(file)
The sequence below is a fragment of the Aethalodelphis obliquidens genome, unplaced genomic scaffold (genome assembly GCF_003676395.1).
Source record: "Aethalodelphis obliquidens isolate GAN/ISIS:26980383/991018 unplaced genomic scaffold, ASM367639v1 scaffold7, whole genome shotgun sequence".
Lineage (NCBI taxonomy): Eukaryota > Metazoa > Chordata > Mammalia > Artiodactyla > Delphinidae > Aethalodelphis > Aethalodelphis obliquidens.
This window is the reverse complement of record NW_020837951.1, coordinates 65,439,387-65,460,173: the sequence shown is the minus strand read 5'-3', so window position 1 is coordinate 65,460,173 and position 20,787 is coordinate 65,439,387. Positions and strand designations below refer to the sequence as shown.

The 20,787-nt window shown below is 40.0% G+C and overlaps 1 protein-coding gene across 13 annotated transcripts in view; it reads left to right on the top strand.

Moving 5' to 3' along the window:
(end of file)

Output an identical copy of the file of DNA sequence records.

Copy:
The sequence below is a fragment of the Aethalodelphis obliquidens genome, unplaced genomic scaffold (genome assembly GCF_003676395.1).
Source record: "Aethalodelphis obliquidens isolate GAN/ISIS:26980383/991018 unplaced genomic scaffold, ASM367639v1 scaffold7, whole genome shotgun sequence".
Lineage (NCBI taxonomy): Eukaryota > Metazoa > Chordata > Mammalia > Artiodactyla > Delphinidae > Aethalodelphis > Aethalodelphis obliquidens.
This window is the reverse complement of record NW_020837951.1, coordinates 65,439,387-65,460,173: the sequence shown is the minus strand read 5'-3', so window position 1 is coordinate 65,460,173 and position 20,787 is coordinate 65,439,387. Positions and strand designations below refer to the sequence as shown.

The 20,787-nt window shown below is 40.0% G+C and overlaps 1 protein-coding gene across 13 annotated transcripts in view; it reads left to right on the top strand.

Moving 5' to 3' along the window: